Madeline Groves exposes culture of misogyny and crime in her sport

Olympic swimming champion Madeline Groves exposes culture of misogyny and abuse in her sport


Twenty-six year old Australian Olympic swimming champion Madeline Groves has revealed that she was sexually abused as a young girl by someone who remains employed in the industry. 

On Wednesday, she opened up to the ABC in an exclusive interview, outlining what she calls a culture of “misogyny” and “perversion” in the sport.

Groves accused two of Australia’s most prominent coaches of misconduct — revealing that she was “molested by an adult male” when she was 13 years old.

She declined to identify her abuser and said she was not intent on pursuing criminal charges. 

She did however make complaints against former head coach of the Western Australian Institute of Sport, Michael Palfrey, her coach in Brisbane for three years when she was twelve.

Groves described the way Palfrey allegedly monitored her diet, and made her and other teenage swimmers weigh themselves on the pool deck, frequently while they were still wet in their swimwear. 

“I would basically go and hide in the bathrooms, or go and hide, like, in another part of the pool area so that I wouldn’t have to do it or they wouldn’t be able to find me,” Groves told the ABC’s 7:30 program.

“There was constant judgement on what we were eating,” she said. 

“I specifically remember on a training camp in New Zealand, I would have been 13 years old, and we weren’t allowed to go into the dining room and eat without our coach being there to witness that we were eating the correct meals.”

“And I remember on a few occasions, me and a few of my friends would sneak into the dining rooms early and basically steal bread and shove it into our pockets so that we would be able to not eat so much in front of him.”

Groves, who spoke to the ABC from London, elaborated on the manipulative culture during her training. 

“I didn’t realise that I really was starving myself, because I had felt like it’s inappropriate to go back and get a second plate of food, or I [didn’t] want to be seen to be eating too much bread or too much pasta.”

“There was a pretty consistent attitude that women were just emotional, high-maintenance beings that were unable to cope with the pressures of high-performance sport.”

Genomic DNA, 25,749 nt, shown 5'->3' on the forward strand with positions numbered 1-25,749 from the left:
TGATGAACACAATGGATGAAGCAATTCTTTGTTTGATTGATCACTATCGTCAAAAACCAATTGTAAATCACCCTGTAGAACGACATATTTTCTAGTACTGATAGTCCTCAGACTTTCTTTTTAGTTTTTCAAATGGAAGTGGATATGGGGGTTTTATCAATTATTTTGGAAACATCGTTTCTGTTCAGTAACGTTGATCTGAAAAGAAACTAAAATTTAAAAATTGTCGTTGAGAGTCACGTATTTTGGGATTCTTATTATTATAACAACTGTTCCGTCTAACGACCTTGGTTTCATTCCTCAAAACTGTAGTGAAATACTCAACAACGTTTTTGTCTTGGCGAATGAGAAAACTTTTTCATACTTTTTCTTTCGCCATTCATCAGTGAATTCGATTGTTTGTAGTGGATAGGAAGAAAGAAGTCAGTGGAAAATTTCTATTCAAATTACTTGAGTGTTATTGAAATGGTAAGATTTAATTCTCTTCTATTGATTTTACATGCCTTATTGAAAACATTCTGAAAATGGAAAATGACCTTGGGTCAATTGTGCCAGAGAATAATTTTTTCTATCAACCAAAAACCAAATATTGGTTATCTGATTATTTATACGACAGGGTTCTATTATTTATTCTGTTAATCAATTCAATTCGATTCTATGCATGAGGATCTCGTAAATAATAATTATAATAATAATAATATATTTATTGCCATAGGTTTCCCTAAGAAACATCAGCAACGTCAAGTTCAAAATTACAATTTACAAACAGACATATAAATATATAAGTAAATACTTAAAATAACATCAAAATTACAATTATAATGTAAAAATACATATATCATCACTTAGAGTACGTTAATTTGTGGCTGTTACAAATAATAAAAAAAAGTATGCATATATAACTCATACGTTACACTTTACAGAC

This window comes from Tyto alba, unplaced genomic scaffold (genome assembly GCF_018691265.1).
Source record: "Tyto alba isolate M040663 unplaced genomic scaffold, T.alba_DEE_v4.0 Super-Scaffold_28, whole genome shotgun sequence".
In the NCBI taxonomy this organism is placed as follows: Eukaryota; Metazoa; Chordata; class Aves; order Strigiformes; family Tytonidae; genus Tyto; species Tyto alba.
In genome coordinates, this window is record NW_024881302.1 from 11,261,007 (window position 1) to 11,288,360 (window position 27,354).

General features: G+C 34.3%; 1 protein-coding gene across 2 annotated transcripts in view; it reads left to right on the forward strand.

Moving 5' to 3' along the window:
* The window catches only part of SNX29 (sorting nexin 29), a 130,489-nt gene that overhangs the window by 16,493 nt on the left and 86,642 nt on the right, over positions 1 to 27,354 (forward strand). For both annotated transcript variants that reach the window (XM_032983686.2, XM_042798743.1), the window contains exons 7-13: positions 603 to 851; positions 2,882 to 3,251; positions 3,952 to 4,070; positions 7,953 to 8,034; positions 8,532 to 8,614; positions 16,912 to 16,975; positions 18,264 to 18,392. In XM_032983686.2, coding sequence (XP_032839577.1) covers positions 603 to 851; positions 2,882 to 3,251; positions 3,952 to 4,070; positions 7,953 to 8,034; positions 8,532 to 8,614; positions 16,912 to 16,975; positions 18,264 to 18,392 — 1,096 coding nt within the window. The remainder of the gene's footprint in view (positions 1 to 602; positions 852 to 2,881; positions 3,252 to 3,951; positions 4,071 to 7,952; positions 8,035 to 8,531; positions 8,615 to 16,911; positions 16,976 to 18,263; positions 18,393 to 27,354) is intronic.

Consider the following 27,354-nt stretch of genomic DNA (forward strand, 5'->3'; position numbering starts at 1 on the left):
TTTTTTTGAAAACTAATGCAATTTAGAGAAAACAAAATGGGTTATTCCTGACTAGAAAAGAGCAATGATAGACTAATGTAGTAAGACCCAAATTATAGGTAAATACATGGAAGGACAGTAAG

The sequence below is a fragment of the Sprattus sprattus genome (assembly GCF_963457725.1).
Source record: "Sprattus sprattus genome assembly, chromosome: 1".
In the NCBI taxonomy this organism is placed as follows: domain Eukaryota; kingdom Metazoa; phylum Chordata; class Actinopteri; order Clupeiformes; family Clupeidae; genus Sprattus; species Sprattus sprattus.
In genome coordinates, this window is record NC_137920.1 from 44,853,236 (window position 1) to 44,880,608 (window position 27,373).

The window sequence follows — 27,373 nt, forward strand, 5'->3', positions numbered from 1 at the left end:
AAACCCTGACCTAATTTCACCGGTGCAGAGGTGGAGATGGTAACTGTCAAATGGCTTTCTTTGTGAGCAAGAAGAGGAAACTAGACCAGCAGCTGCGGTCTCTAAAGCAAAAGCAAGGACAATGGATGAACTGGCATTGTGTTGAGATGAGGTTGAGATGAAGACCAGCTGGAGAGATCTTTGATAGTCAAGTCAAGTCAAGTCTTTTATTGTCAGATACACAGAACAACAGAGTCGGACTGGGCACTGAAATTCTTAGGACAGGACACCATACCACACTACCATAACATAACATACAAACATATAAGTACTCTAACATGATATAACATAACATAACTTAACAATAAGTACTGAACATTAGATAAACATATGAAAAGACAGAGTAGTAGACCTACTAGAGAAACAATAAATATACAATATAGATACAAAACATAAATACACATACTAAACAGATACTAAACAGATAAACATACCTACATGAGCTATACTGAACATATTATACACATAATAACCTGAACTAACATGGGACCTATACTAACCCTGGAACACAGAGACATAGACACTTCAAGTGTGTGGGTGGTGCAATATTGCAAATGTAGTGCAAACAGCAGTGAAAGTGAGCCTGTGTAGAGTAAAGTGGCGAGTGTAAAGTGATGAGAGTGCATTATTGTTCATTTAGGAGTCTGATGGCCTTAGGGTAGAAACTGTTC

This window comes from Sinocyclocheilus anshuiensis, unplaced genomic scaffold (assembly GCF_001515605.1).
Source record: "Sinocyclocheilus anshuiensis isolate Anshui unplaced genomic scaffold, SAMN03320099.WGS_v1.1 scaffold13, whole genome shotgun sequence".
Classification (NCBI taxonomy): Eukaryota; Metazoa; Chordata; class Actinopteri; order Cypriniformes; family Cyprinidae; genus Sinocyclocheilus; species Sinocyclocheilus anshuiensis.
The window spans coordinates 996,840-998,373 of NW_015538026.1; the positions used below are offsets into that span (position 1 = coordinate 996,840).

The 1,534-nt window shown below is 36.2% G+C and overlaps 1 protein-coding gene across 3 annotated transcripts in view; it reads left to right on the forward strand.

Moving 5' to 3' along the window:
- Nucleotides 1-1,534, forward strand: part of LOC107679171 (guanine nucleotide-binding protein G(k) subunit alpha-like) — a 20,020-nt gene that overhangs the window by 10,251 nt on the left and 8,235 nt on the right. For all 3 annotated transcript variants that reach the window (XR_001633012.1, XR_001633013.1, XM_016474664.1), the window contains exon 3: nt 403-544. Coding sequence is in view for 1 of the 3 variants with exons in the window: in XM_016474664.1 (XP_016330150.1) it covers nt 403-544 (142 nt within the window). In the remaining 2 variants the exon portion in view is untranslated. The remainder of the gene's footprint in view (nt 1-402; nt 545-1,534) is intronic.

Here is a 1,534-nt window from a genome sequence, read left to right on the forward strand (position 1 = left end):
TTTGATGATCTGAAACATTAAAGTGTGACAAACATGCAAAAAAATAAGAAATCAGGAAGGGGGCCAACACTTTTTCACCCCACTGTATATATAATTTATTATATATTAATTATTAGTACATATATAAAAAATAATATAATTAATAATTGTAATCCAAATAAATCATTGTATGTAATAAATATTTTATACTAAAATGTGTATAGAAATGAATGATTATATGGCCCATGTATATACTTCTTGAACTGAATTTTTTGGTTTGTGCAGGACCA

“And that it was some sort of inherent failure of women that we weren’t built to handle these pressures and somehow weren’t capable.”

“These comments really started … when I was 12 years old. And I think it’s underestimated how damaging just hearing that type of attitude from such a young age can be and how much it does shape your own behaviour in a way that you are trying to avoid being a target of those comments.”

Groves added that Palfrey would on occasion leave bruises on her body after he demonstrated swimming movements during her training.

“As a 15-year-old, I was sent to a foreign country basically alone with no real support network, having this strange man be the one that was going to look after me,” Groves continued, referring to former Australian national youth coach Glenn Beringen — who was her coach at the Oceania Swimming Championships in Samoa in 2010. 

“There was seemingly no interest in speaking to me when I was clothed,” she continued. “ … but as soon as I was in my togs, it was the time when this person wanted to take me away from the group and have these intimate conversations with me and stand very close to me, inside my personal space and really standing over me and staring and leering at me.”

“And there would be touching of my arm, touching of my lower back, and sometimes he would adjust my tog strap as well.”

In 2017, an independent review was conducted by the Australian Swimmers Association into the FINA World Championships campaign in Hungary. At the time, Groves made a complaint against Beringen. 

Beringen responded to the allegations, saying they were untrue and that he had “fully co-operated with an independent investigation into these allegations, and they were found to be without foundation”.

According to the ABC, Groves was told by Swimming Australia that her claim was “unsubstantiated”, but earlier this year, Swimming Australia did not renew Beringen’s contract. 

“Swimming Australia remains resolute in its commitment to continually improve our sport to ensure it is a safe and thriving environment for all participants from the grassroots through to the elite level,” Swimming Australia said in a statement.

In June, the dual Olympic medallist withdrew from the trials for the Tokyo Olympic Games, and made a series of social media posts which she claims was to expose the “… misogynistic perverts and their bootlickers” in her sport. 

“You can no longer exploit young women and girls, body shame or medically gaslight them and then expect them to represent you so you can earn your annual bonus. Time’s UP,” she tweeted.

In a statement, Swimming Australia said it took Groves’s complaints seriously and have assembled a panel of investigators to investigate issues concerning women and girls in the sport.

They also announced they have referred Groves’ sexual assault allegations to Queensland police.

Watch Madeline Groves’ interview with 7:30, here.

Stay Smart! Get Savvy!

Get Women's Agenda in your inbox